Saturday morning of our little adventure saw us having to make a decision, well a couple of decisions actually.
You see, the road we intended to return home on was cut by flood water.
Our grand plan was to visit Hay, which isn't on our direct route anyway, but was even a bit more out of the way due to the road detours.
First decision was made. We would still continue to Hay. We like Hay and wanted to visit again.
Second decision. Would we go via Echuca or via Tocumwal? We haven't bee through Tocumwal for a while, so lets go that way. Decisions made.
The Murray, like all other rivers had plenty of water in it.
It was a bit early for morning tea, so we didn't stop in Tocumwal, but continued on to Finley.
Bonus! Finley had its Farmers Markets on. However, there wasn't really anything that we wanted to buy. The bakery and the little fruit and vege shop did OK out of us, though.
There was some nice architecture too.
Our next via point was Deniliquin. Lots of people there, mostly wearing drizabones and gum boots. You see, the annual ute muster was on. Apparently it was so muddy that utes were being towed into the site. Heaven knows what it would have been like by the time they were trying to get them back out of the site.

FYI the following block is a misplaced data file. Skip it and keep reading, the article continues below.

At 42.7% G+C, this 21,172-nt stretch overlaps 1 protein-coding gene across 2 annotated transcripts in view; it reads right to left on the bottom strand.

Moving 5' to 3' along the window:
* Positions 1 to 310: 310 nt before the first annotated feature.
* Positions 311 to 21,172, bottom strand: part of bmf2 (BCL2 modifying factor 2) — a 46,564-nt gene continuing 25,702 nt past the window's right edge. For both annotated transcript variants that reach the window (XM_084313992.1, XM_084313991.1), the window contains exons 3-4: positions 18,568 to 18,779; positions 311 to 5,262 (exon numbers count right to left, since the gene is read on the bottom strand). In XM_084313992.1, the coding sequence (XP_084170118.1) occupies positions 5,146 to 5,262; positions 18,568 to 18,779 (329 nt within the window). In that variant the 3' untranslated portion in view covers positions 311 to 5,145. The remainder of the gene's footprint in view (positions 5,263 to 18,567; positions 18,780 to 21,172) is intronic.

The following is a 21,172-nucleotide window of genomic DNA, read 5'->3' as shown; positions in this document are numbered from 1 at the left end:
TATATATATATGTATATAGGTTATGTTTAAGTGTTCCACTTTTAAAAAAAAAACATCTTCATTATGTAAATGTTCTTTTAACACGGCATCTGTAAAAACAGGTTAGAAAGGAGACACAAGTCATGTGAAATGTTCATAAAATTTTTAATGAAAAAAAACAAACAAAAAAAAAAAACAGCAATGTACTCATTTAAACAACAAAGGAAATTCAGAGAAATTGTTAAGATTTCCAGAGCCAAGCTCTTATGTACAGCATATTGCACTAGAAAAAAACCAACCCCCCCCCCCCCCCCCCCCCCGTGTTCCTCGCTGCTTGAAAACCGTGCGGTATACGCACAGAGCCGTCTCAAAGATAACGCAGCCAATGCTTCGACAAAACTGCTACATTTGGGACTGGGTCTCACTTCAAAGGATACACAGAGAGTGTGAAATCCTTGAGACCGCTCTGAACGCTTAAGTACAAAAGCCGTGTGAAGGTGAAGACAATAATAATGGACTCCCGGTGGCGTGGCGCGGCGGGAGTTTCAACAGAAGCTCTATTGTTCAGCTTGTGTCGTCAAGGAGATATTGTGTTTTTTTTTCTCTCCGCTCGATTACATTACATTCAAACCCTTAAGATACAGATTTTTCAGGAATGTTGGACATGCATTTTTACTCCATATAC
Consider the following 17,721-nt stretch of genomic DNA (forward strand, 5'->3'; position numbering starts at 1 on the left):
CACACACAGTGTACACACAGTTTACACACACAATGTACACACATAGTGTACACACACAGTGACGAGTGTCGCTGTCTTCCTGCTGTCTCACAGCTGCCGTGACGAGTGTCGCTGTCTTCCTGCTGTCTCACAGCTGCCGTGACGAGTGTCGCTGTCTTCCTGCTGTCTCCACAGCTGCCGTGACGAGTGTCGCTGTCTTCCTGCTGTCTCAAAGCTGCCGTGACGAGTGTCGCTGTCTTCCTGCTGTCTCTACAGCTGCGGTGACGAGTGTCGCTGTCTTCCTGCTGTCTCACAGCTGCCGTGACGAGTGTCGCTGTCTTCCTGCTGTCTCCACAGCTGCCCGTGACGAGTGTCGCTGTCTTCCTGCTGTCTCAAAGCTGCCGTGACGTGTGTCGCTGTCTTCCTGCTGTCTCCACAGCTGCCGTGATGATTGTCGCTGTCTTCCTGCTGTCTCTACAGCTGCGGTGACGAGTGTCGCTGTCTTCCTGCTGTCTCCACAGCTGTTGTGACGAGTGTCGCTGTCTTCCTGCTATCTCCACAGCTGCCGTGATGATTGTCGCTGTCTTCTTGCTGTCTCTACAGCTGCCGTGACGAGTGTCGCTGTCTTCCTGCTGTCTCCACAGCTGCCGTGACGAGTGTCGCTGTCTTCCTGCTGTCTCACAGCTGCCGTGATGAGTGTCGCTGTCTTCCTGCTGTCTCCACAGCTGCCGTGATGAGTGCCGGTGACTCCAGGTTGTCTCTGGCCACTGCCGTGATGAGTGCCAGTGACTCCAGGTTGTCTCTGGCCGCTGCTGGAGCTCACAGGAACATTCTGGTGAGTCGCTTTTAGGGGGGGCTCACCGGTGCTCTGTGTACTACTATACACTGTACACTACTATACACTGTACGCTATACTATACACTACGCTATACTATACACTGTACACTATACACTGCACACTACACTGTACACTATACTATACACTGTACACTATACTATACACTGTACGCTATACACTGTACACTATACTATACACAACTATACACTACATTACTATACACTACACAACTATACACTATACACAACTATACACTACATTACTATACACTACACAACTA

After Denni, the land really flattened out and you enter the plains.
I'm never quite sure where the Hay Plains start and finish, but it is all flat and vast. Certainly "big sky country". Cloudy sky at this stage.
We stopped for lunch at the Black Stump Rest Area.
There was a great sculpture here.
It is entitled "The Headless Horseman", who is depicted above. He reportedly taunted drovers in the area.
There is a range of sculptures all along the way from Moama to Wilcannia known as "The Long Paddock".
People say that the Hay Plains are deadly boring. We never find that. There are subtle changes all along the way, like a paddock of Patterson's Curse.
Then a paddock of some sort of white flowers.
At one point it was really hazy. All we could put it down to was a cloud of pollen. It was certainly too wet for it to be dust.
Eventually, by mid afternoon we arrived at our destination - the town of Hay, on the banks of the Murrumbidgee. Funnily enough, last time we travelled through here the river was in flood. That was back in 2012.
We set up camp at the caravan park ready to do a little exploring.